4. the heat is bought upto 75degrees, now the Taq polymerase (special as it is able to work in high temps) can now bind to double strands on the DNA strand and use free dna nucleotides to continue the double strand.
    5. thus we are left with two DNA double strands which are identical to the original DNA molecule we started with.
    6. This process can be repeated with these two new DNA molecules, thus we get 4 DNA molecules after the 2nd cycle, repeat PCR for these 4 we get 8 etc.

    Thats PCR, now Genome Sequencing is:
    1. sample of dna is denatured to reveal two DNA single strands.
    2. these are then mixed with DNA polymerase, free NTPs (nuleoside triphosphate), ddNTP (dedioxynucleoside triphostphate) and primers.
    3. primers anneal to the dna strands via specific complementary binding.
    4. dna polymerase then binds to sites with primers (as thats wer the double strands are). dna polymerase builds the double strand by using the free NTPs and ddNTPs. (the ddNTPs lack a hydroxy group, thus if they bind to a chain, they stop that chain as the gydrocy group is required to make a bond with the next nucleoside).
    5. due to the ddNTP, different lengths of DNA fragments are produced in a mixture.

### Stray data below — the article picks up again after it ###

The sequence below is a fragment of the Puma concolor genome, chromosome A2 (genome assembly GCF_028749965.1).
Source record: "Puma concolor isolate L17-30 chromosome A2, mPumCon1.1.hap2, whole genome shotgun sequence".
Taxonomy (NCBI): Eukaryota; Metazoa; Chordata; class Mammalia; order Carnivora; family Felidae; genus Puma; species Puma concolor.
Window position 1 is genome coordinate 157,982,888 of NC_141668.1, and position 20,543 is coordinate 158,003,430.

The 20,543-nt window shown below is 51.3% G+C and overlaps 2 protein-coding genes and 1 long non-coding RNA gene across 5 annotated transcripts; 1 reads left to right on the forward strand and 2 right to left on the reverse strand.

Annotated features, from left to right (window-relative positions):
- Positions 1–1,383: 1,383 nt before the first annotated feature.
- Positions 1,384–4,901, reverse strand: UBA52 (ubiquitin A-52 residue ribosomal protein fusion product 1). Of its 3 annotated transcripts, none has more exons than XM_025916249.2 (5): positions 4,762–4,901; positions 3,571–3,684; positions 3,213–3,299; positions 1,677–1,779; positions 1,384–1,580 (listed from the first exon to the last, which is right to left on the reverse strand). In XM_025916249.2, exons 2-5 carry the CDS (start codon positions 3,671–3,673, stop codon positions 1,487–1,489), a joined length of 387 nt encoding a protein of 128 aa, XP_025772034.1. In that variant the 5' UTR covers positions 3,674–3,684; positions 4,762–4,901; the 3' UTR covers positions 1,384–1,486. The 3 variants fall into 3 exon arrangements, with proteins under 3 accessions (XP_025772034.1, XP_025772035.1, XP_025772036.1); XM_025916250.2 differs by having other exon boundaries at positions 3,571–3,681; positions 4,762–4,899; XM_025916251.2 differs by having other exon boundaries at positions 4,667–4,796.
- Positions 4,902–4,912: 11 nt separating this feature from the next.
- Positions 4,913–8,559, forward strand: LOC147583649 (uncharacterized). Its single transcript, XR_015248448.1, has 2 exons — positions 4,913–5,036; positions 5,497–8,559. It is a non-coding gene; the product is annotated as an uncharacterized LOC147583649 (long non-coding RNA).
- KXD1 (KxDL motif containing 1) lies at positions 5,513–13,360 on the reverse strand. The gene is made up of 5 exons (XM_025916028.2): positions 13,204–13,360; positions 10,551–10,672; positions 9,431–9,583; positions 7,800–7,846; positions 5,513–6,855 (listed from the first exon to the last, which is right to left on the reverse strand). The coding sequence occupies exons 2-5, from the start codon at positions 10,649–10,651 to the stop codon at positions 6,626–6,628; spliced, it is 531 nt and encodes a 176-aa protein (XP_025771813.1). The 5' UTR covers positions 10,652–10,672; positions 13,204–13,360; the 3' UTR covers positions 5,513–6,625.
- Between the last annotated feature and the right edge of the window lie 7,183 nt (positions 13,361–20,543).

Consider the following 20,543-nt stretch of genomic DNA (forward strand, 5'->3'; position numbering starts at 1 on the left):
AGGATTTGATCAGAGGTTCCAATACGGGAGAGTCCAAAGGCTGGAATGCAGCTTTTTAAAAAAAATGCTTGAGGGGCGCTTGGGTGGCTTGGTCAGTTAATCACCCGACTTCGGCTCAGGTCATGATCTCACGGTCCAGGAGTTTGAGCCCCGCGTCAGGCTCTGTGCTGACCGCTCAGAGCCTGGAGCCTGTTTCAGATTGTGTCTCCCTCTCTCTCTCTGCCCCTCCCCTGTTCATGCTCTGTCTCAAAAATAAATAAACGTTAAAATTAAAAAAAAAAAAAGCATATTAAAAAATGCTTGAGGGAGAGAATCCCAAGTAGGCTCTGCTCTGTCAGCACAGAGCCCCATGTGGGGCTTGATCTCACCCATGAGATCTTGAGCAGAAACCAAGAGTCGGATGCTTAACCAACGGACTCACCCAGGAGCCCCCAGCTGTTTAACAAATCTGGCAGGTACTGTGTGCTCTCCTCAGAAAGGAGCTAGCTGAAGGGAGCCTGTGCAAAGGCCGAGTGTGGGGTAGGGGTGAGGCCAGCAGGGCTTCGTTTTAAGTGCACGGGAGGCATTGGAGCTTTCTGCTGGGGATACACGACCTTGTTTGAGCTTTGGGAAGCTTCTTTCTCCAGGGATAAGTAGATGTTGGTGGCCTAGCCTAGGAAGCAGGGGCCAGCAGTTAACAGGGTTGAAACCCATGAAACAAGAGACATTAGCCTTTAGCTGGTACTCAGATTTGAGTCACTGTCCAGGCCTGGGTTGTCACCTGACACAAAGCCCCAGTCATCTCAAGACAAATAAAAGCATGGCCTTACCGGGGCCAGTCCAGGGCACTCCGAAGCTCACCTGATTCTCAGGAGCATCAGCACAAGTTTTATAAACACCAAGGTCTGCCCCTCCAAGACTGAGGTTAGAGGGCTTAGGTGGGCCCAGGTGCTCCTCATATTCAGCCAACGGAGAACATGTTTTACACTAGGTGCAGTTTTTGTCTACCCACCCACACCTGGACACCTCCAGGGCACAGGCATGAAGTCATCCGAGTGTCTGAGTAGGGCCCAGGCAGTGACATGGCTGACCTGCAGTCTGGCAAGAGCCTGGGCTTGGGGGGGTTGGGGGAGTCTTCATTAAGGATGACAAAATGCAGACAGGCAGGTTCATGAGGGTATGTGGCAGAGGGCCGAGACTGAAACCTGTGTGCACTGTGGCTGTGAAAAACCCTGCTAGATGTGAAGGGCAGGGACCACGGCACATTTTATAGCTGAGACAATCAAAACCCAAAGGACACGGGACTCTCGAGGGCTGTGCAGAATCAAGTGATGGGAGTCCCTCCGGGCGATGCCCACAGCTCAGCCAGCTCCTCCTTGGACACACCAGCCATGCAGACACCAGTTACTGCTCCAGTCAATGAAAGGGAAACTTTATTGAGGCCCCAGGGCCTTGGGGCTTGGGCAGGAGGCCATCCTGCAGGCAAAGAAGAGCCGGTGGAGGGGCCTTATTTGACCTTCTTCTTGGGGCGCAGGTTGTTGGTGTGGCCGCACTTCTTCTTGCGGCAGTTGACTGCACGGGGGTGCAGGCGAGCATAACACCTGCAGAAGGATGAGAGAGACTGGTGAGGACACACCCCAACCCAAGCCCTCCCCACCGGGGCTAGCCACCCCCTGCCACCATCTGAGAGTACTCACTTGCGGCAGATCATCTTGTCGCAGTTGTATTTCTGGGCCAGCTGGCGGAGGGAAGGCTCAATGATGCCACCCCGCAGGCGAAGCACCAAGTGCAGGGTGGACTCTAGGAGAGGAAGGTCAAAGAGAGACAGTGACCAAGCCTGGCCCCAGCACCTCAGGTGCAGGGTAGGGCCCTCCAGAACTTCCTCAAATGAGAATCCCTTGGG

This process (1 to 5) is genome sequencing, from step 5 we go onto electrophoresis.

    Where does BAC come into this? well the above genome sequencing is for small genomes only (100,000 bases). for the HUMAN GENOME (which has loads of bases) it undergoes another first step before the above. What happens is that the genome is treated with restriction enzymes, thus cutting down the genome into smaller fragments. the same restriction enzymes (used for each cut) are used on a 'Bacteria Artifical Chromosome' (aka, BAC) this is basically a man-made plasmid. The complementary sticky ends of the two (dna fragment and BAC) forms a recombinant DNA (rDNA). Now each rDNA contains a different part of the human genome. As you will notice we now have a smaller genome (around 100,000 bases) so we can carry out genome sequencing on each separately (so steps 1 to 5). After this is done, to recreate/recombine the human genome a very clever computer is used which does it.

    AND THAT IS IT! loool long i know, but ive summarised 3 processes. I would answer the exam questions with these personally as they cover what the book goes over and a bit more, thus covering all the marks for tht particular question.
    (btw i did this from memory without looking at books etc so if i have missed a step out let me knw!!)
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    How come everyone is getting different answers for sequencing of a genome? What's the answer?

    My teacher said we don't need to know about BAC's but everyones talking about them!
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    Anyone summarise Meiosis? Looking through past papers for topics applicable to F215...there could be an essay on Meiosis...